The researchers found that Paranthropus boisei was the most likely culprit in the transmission of HSV-2. They could have contracted HSV-2 from chimps as they hunted and scavenged ancient chimps. Homo erectus, our ancestor, appeared about 2 million years ago and evidence suggests that P. boisei and H. erectus congregated around Lake Turkana, Kenya. H. erectus brought when them hunting and butchery. This behavior combined with the close proximity to P. boisei lead to the hunting and consumption of P. boisei by H. erectus, which was the probably moment of transmission as HSV-2 jumped to our ancestors and entered our species.
While their analysis shows strong support for this path, the other path that was supported by the data was transmission from ancient chimps to Homo habilis to P. boisei and finally to H. erectus. It is possible that H. habilis and P. boisei entered into violent confrontations with each other and HSV-2 could have passed to P. boisei via open wounds and injuries during those battles. The virus was not based from H. habilis to H. erectus because the ancient records do not show any geographic interaction between the two species as only P. boisei could have both the HSV-2 and the geographic interaction to pass it to our ancestors.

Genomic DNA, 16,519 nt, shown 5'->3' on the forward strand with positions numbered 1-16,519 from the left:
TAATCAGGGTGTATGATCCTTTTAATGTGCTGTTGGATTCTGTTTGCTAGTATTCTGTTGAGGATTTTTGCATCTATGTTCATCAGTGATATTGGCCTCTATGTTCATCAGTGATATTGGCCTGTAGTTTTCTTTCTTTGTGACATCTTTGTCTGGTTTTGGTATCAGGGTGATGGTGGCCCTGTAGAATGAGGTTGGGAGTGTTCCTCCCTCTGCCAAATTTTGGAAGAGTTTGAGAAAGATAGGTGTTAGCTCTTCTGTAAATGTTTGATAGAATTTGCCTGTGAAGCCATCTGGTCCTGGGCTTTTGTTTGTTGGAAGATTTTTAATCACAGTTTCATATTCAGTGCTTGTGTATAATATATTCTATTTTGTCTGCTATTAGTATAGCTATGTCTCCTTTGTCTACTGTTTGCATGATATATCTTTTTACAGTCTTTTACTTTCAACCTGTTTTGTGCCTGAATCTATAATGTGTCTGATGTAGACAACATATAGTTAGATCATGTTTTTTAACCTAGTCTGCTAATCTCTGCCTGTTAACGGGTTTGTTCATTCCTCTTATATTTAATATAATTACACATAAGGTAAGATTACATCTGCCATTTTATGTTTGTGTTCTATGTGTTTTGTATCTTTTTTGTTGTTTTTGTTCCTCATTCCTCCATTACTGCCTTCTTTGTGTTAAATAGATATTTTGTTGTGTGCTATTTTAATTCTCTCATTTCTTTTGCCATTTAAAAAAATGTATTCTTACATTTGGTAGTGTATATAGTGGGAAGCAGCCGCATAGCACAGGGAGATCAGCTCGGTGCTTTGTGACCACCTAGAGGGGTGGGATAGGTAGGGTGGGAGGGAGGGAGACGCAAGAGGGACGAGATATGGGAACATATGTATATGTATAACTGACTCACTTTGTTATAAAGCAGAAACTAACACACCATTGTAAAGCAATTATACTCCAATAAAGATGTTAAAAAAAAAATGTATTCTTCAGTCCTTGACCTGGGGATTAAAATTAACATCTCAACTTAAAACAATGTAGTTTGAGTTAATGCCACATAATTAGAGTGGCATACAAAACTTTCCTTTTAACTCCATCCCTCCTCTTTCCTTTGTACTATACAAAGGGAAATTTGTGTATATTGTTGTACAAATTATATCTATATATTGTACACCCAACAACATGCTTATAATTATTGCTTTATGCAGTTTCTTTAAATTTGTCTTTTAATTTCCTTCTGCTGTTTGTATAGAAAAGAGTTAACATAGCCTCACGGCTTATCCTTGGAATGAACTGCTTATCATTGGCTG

Given the limitation of fossils and DNA, due to degradation, as well as limited records of things happening 2 million years ago, the research is supportive of the transmission path but does not fully prove it. More time and data would be needed to improve the probability network to give even more accurate data. Besides that, this sort of methodology would be useful to track the ancient movements of other ancient diseases as they made their way to humans.
While more information is sought into the history of herpes, the next step is to find a cure for this currently incurable condition. There are currently vaccines in the works and if successful, they will be put into more invasive trails to ensure they are effective. In the meantime, it is important to practice safe sex and take other preventative measures to not get infected and not infect others.